Excerpts of recent editorials of statewide and national interest from Ohio newspapers:
The Columbus Dispatch, Jan. 26
A proposal to dramatically simplify election-day voting in Ohio deserves consideration, because it could give voters more options on where to cast a ballot and, most important, could save enough money to help Ohio afford the up-to-date technology it needs to bring voting into the 21st century...
Aaron Ockerman, executive director of the Ohio Association of Election Officials, recently floated an idea tried with success in some other states: doing away with a system of precinct-based polling places and consolidating to far fewer locations — as much as 75 percent fewer. The trade-off would be that each voter could cast his ballot at any polling place in his home county.
This could reduce the cost of elections by as much as 33 percent, freeing up funding to replace Ohio's faltering 10-year-old voting machines and election computers. This is especially important as elections officials look to 2016 and worry that glitches in outdated computers and 1990s technology could undermine confidence...
Beyond the savings, the public would benefit in another important way: Allowing any county resident to vote at any county polling place would not only be convenient...it would eliminate the chance that anyone's vote would be invalidated because he went to the wrong polling place and didn't have time to go to the right one, or was directed to the wrong precinct by a mistaken poll worker...
Despite the clear advantages, such a significant change in voting could meet with a lot of anxiety if it is not undertaken gradually and with plenty of communication. Those planning for a transition would be wise to address likely points of contention — for example, by locating plenty of polling places near public-transportation lines, to lessen the hardship on those who don't have cars.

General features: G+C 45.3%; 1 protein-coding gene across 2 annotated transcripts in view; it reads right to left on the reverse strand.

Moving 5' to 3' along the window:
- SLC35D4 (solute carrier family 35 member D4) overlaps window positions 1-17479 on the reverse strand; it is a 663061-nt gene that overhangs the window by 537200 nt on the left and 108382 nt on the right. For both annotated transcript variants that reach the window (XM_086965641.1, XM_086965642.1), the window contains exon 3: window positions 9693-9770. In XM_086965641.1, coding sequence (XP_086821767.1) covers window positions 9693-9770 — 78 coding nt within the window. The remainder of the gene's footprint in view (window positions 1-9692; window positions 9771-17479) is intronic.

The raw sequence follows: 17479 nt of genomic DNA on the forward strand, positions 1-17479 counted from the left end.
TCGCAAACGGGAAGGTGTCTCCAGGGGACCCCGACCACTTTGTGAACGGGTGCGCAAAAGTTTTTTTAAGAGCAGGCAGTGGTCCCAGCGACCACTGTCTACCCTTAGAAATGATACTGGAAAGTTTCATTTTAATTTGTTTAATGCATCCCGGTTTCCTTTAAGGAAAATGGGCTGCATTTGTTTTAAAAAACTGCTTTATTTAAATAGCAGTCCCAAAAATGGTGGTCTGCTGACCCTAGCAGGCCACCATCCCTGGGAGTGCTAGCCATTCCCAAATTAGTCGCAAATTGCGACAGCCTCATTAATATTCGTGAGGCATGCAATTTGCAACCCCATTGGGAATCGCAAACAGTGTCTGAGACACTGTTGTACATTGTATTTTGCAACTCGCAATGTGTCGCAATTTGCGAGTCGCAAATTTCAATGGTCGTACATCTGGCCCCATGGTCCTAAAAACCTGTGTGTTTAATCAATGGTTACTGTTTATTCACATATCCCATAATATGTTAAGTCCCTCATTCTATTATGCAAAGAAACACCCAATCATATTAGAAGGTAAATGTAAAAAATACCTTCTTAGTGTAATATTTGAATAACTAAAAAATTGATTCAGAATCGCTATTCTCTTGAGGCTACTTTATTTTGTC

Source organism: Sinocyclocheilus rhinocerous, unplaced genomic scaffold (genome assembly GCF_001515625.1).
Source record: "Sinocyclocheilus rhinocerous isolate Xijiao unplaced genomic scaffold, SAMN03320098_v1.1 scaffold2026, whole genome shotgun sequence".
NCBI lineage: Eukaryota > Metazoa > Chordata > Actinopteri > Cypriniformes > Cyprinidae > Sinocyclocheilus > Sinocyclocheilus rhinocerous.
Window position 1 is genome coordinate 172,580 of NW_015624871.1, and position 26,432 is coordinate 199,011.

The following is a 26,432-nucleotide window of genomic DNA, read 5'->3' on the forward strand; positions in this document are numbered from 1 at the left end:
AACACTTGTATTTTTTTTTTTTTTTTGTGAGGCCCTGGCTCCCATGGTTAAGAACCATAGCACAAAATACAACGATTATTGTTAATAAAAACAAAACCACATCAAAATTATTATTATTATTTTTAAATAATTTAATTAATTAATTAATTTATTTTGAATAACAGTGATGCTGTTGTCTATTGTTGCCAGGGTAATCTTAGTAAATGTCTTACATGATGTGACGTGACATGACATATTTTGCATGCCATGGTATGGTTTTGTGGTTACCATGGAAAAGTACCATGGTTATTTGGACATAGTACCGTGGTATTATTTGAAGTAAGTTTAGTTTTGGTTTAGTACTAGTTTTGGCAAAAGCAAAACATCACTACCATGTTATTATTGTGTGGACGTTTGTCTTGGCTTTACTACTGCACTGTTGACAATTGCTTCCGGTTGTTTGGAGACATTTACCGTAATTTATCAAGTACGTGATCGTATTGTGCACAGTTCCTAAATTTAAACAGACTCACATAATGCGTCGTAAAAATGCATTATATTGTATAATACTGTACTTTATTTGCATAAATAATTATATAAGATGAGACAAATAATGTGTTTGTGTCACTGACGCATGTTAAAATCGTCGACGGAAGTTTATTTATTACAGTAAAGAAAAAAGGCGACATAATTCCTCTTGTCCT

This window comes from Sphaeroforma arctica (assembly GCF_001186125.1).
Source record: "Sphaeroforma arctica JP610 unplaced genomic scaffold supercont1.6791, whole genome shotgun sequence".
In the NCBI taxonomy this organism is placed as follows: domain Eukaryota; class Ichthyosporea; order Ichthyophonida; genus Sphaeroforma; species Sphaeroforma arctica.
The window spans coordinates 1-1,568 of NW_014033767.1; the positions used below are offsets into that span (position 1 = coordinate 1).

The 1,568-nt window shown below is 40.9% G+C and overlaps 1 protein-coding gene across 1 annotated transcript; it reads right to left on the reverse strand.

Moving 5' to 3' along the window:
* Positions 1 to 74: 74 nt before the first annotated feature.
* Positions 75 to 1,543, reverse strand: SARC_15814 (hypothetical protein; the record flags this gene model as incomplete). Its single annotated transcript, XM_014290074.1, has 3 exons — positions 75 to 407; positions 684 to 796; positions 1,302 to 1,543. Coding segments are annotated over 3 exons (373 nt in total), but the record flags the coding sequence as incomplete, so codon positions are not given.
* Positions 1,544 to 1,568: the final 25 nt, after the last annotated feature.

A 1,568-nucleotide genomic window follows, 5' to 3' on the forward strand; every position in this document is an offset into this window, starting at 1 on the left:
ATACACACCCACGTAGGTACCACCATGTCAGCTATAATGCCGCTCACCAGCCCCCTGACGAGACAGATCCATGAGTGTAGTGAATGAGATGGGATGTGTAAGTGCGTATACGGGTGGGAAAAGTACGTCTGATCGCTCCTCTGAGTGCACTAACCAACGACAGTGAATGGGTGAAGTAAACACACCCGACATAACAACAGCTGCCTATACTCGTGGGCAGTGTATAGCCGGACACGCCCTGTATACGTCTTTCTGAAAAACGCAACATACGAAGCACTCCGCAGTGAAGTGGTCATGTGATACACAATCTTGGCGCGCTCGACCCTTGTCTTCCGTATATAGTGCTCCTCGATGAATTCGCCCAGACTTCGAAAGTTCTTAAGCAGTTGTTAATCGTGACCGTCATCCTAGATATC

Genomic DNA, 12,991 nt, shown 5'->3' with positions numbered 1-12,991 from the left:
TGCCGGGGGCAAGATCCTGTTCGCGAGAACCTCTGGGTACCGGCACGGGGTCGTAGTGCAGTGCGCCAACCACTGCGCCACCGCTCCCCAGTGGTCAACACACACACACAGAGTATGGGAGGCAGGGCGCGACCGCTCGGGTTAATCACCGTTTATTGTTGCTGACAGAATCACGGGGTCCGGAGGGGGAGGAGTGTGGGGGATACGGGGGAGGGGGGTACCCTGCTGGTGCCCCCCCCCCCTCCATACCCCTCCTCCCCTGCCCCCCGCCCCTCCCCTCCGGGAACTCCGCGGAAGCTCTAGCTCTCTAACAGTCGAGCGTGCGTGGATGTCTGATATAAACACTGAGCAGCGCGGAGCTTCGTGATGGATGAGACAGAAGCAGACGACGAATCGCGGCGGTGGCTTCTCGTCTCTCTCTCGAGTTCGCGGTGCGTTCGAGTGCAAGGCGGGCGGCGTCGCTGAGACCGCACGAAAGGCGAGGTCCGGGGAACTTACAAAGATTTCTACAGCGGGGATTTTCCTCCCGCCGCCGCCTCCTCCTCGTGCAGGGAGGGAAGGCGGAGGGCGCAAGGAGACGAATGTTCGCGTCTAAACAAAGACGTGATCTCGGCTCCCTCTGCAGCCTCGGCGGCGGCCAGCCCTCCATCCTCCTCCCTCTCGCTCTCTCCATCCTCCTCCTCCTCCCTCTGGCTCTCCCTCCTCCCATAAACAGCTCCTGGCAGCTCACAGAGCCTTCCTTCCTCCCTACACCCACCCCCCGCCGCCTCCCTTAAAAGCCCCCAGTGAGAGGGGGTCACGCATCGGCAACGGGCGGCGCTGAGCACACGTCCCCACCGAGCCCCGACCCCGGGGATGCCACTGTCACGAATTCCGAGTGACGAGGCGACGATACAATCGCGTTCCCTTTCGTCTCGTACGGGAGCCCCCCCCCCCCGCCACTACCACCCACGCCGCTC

The (Findlay) Courier, Jan. 22
Nearly everyone agrees that Ohio is stuck in a heroin/prescription pain-pill epidemic. But getting a handle on its size is nearly impossible.
The state has no good method to accurately report on overdose deaths, at least in "real time." That means officials must guess at numbers since the 366 percent increase in unintentional overdose deaths from 2000 to 2012...
Last fall, Attorney General Mike DeWine announced a task force on real-time reporting of drug overdose deaths. The Overdose Prevention Task Force was created after efforts by DeWine's office to gather statewide statistics revealed that the state lacks a standard for classifying overdose fatalities.
Statistics gathered from coroner's offices found that heroin killed 910 people in 2013. However, because tracking and classification methods vary across the state, the actual number of 2013 heroin overdose deaths is believed to exceed 1,000.
The 2014 numbers are expected to top that, but the actual number remains a guess.
At some point this year, the task force will issue its recommendations for strengthening overdose death classification and tracking procedures. But getting more timely, accurate numbers may not be easy...
Ohio must find a way to better quantify its overdose problem. Time is of the essence. The task force must act soon to develop reporting requirements that will allow health departments, police agencies, EMS, and coroners to cut through the red tape that continues to keep one of our most pressing public health issues a relative mystery.